Tag Archives: Memoirs of a Polar Bear

Memoirs of a Polar Bear by Yoko Tawada

21 May

Yoko Tawada’s Memoirs of a Polar Bear, translated by Susan Bernofsky, is a delightful triptych of a novel, exploring the lives and perspectives of three polar bears in captivity: a Soviet circus performer, her daughter Tosca in an East German circus, and Tosca’s son Knut in the Berlin Zoo.

A desire for connection—with humans, other animals, and ancestors—weaves in and out of the story. Of course, food always captures my attention, so here is the matriarch connecting with her soup:

In the mirror I saw my red-smeared lips, a masterpiece of the beets. I’d never eaten root vegetables voluntarily, but when a beet came swimming in my bowl of borscht, I immediately wanted to kiss it. Bobbing amid the lovely dots of fat floating on top—which at once awoke my appetite for meat–the beet was irresistible.

The unnamed matriarch pens her memoirs, struggles with an unscrupulous publisher, travels to East Germany and then Canada, where she gives birth to Tosca. The second section of the novel, which appeared at first to be from the perspective of a human performer in an East German circus, seemed a bit slow to me, and I wasn’t sure if it was because the stress of the pandemic had shortened my attention span or because Tawada’s fun imagining of a polar bear’s mind was so refreshing that I was eager to return to it. But her use of perspective is slippery; it’s thrilling to learn the human was trying to write Tosca’s story, but, as befits a human, was making the story about herself. For this problem, Tosca offers writing advice that is at once practical and surreal:

“First you should translate your own story into written characters. Then your soul will be tidy enough to make room for a bear.”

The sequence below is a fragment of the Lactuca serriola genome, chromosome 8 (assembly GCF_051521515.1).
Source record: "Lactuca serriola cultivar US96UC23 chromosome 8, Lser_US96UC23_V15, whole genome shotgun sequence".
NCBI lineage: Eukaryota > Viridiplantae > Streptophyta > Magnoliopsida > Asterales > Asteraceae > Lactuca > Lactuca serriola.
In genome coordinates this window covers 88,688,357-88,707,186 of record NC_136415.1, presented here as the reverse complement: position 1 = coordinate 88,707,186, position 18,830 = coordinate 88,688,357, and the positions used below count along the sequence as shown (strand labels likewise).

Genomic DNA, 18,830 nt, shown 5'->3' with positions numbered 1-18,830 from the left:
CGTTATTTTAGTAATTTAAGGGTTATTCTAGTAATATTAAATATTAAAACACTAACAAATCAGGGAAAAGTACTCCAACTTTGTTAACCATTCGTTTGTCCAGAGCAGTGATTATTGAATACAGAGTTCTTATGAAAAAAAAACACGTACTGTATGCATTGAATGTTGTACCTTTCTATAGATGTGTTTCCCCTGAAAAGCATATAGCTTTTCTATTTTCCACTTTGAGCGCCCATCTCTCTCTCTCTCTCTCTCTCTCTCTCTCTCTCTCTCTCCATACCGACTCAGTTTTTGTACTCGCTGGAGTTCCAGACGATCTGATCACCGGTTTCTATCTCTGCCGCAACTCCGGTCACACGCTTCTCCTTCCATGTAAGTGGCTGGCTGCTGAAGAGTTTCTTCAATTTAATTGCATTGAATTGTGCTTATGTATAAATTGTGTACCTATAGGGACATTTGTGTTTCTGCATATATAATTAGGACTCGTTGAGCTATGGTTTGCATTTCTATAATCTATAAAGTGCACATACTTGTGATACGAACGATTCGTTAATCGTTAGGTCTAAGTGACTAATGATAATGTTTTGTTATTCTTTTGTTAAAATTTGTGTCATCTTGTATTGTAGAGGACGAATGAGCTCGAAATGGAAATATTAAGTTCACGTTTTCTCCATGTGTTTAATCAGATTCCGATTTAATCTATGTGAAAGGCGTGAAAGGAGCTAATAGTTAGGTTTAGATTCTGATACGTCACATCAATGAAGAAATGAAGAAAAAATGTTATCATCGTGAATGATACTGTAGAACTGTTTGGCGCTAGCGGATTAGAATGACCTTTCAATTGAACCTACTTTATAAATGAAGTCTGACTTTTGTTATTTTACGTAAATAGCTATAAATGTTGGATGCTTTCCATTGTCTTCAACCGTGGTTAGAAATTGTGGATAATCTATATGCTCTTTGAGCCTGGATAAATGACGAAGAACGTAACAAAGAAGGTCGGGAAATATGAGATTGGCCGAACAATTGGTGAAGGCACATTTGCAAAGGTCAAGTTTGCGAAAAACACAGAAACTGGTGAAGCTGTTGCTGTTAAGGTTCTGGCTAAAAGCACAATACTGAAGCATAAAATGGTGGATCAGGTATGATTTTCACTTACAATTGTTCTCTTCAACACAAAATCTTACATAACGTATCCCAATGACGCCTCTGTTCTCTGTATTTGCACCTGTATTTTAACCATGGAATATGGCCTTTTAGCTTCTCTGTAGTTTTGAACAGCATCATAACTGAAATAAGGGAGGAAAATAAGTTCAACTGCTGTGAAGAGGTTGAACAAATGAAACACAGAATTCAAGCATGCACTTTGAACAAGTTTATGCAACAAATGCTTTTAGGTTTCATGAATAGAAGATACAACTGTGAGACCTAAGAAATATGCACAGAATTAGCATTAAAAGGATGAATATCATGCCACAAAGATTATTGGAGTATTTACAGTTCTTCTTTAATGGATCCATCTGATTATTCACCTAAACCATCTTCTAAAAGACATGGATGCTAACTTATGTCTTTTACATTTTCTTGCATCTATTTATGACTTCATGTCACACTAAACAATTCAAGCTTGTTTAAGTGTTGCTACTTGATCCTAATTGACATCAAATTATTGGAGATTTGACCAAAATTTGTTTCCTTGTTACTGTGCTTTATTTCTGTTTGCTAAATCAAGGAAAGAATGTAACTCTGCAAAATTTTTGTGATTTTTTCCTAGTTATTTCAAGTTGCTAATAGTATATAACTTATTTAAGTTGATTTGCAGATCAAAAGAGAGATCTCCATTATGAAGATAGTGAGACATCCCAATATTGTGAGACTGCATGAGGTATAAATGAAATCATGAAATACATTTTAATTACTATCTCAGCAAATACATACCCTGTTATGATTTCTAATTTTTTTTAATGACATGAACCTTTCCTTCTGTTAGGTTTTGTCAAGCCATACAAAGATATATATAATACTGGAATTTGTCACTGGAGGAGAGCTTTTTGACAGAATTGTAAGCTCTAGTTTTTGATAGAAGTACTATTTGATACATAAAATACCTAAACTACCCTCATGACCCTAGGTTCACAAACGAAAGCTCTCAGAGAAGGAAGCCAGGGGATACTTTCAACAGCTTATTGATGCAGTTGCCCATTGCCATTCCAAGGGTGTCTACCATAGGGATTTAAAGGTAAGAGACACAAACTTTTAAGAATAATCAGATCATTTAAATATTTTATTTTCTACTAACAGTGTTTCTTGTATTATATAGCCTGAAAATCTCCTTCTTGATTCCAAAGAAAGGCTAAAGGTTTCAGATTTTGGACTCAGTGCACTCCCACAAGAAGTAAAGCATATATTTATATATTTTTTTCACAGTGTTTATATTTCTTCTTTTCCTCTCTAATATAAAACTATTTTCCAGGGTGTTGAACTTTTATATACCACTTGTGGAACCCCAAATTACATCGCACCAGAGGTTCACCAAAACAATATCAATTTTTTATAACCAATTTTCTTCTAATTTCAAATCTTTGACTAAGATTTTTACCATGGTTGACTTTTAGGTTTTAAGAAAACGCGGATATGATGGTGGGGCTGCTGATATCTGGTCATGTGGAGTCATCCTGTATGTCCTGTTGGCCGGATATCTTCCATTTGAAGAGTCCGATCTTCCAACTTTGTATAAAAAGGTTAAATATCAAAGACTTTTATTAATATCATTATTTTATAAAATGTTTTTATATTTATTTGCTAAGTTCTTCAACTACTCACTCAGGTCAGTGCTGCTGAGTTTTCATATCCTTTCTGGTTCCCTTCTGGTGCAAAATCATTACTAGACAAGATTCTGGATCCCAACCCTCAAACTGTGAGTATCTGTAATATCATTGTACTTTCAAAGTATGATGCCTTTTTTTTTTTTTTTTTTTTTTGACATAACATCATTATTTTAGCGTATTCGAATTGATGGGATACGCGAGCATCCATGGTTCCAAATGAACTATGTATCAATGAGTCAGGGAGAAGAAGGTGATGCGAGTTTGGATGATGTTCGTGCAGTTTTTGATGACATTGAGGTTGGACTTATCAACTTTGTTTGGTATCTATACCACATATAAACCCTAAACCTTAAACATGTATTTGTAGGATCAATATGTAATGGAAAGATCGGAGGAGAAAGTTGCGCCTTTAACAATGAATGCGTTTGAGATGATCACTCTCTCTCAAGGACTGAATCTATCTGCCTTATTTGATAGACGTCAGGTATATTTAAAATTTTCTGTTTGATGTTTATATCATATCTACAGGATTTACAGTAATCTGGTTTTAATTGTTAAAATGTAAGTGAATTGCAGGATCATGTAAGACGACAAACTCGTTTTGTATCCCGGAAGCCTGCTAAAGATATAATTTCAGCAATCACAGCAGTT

“Are you planning to come inside me?”

“Yes.”

“I’m scared.”

We laughed with one voice.

Tosca’s son Knut rounds out the story. We meet him as an adorable tiny cub nurtured by the zookeeper Mattias:

Knut would feel the trembling of these delicate human fingers, hear the oceanic sounds emanating from Mattias’s entrails–and Knut’s abdomen would take up the tune, trembling in harmony.

The zoo, the media, and politicians hold up Knut as earth’s savior from climate catastrophe. That is, until he is no longer cute. While Knut’s section feels a bit didactic at times, hammering in the point that society doesn’t care about things that aren’t cute, it is unfortunately warranted given how much work there is left to do to prevent catastrophe.

In any case, there is much more to Knut’s story than the issue of cuteness, which I won’t spoil. The novel’s gorgeous ending brings together Tawada’s playfulness with perspective throughout the book in a manner both uplifting and astounding. Read this book, and do something for our planet, please. Compost, start your own vegetable garden, green your roof, plant a tree or five million.

“Crowd-sourcing the canon” in The Seattle Review of Books

30 Aug

The sixth Women in Translation Month is coming to an end soon. It was an atypical WITMonth for me, with the cross-country move and so many of my to-read books still in storage. Still, I’m excited to read Heike Geissler’s Seasonal Associate (trans. Katy Darbyshire), which Michael reviewed for The Seattle Review of Books. And, for the same publication, I interviewed Meytal Radzinski, the founder of WITMonth, about her project to crowd-source a new canon, 100 Best Books by Women in Translation.

I was excited to see some of my nominations on the final list, such as Mercè Rodoreda’s Death in Spring (trans. Martha Tennent) and Mireille Gansel’s Translation as Transhumance (trans. Ros Schwartz). And a good number of books in my to-read pile are there too, if I can just get them out of their boxes! I hope to start with Yoko Tawada’s Memoirs of a Polar Bear (trans. Susan Bernofsky). Did any of your favorites make it to the list or pique your interest?

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